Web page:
Growing up, Madeline Kim, 2020 was constantly exposed to medicine as her parents, both doctors, would play medical tapes in the car and have conversations about work. It wasn’t until her sophomore year though that Maddie discovered her passion for serving others after helping her peers cope with the tragic death of a classmate. A summer program at Johns Hopkins University after her sophomore year cemented her interest in medicine, specifically molecular and cellular biology and research.
This summer, Maddie took a deeper dive into the world of molecular biology through a new capstone fellowship program at RPCS. She started her project with researcher Challice Bonifant, M.D., Ph.D., in her laboratory at Johns Hopkins Medicine that studies treatments for pediatric leukemia by engineering immune cells from a patient’s blood to recognize and kill cancer. Maddie then took a five week college undergraduate course, “Introduction to Biological Molecules” at Hopkins, where she was exposed to several lab techniques, many of which she was already familiar with from her on-site work with Dr. Bonifant.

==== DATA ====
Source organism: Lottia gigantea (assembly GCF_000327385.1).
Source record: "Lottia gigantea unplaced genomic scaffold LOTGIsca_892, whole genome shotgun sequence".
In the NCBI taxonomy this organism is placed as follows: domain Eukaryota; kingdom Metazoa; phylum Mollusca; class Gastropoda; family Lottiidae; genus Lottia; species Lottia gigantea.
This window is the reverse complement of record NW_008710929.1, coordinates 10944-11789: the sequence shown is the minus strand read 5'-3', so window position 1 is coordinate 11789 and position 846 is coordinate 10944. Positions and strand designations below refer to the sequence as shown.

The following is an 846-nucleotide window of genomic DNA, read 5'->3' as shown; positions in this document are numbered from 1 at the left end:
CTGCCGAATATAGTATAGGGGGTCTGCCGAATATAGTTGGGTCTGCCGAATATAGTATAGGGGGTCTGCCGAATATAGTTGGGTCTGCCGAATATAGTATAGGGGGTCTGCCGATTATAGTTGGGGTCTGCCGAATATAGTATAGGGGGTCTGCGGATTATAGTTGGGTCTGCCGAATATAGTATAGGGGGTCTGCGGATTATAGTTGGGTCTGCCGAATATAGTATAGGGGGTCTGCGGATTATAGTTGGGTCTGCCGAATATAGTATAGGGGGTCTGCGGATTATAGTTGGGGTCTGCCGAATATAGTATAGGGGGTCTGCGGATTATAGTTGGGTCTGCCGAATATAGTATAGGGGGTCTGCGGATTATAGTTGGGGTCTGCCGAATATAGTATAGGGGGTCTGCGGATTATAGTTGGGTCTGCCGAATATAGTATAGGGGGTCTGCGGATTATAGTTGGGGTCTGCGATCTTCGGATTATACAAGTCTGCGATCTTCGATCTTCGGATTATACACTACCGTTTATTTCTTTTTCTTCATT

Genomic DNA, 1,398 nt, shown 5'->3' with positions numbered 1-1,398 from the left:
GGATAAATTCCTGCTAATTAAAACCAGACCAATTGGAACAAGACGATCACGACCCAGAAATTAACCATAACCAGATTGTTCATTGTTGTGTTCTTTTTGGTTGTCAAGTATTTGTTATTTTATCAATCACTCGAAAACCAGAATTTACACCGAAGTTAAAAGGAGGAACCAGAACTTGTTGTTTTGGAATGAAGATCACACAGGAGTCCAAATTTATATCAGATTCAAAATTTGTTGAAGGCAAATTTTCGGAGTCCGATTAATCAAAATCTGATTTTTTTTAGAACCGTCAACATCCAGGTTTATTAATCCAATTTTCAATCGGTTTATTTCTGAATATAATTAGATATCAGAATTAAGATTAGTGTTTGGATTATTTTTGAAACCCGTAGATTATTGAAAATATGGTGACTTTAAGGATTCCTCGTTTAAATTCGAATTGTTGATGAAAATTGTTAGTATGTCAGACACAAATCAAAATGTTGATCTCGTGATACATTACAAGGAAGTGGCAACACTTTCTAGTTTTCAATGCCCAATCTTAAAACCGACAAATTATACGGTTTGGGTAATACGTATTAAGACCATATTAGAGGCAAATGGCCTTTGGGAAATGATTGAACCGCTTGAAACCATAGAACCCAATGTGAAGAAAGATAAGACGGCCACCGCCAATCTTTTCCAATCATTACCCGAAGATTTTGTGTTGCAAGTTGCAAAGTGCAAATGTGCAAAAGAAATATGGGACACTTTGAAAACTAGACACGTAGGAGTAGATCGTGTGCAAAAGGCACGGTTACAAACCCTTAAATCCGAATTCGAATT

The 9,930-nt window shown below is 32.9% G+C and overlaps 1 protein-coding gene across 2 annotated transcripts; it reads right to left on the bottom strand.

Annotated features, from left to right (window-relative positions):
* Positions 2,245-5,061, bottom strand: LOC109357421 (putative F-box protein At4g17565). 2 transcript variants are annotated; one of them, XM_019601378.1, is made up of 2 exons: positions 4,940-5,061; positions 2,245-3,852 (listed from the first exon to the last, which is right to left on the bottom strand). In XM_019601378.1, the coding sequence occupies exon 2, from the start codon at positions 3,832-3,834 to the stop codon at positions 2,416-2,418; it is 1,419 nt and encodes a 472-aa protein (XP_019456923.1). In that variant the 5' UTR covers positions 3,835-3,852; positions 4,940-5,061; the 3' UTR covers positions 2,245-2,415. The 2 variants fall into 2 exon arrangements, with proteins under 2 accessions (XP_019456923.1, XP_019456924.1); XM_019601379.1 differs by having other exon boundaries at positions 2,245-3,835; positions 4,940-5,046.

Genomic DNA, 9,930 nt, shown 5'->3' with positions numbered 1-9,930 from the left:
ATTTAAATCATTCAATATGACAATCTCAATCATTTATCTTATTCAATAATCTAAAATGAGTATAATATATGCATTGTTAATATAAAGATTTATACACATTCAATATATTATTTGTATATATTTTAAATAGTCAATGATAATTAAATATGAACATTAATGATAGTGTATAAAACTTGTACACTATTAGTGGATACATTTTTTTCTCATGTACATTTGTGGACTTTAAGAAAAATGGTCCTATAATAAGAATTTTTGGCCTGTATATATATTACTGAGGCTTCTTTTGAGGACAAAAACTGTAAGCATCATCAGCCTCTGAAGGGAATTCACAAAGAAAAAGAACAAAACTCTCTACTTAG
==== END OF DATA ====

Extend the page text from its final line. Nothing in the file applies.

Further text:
For Maddie, the fellowship was an eye-opening and valuable experience and made clear that this is the path she wants to pursue. She is immensely grateful to Dr. Bonifant and her team for the time they took to teach her about immunotherapy. She also observed firsthand what it’s like to be a woman in a field that is mostly all men. Dr. Bonifant’s work with her colleagues to bring attention and representation to other women’s work in hematology and her insights into how she manages her career and family also resonated strongly with Maddie. “Many of the lessons Dr. Bonifant taught me about being a woman in a male dominated field will continue to be valuable to me as I move onto college and beyond.”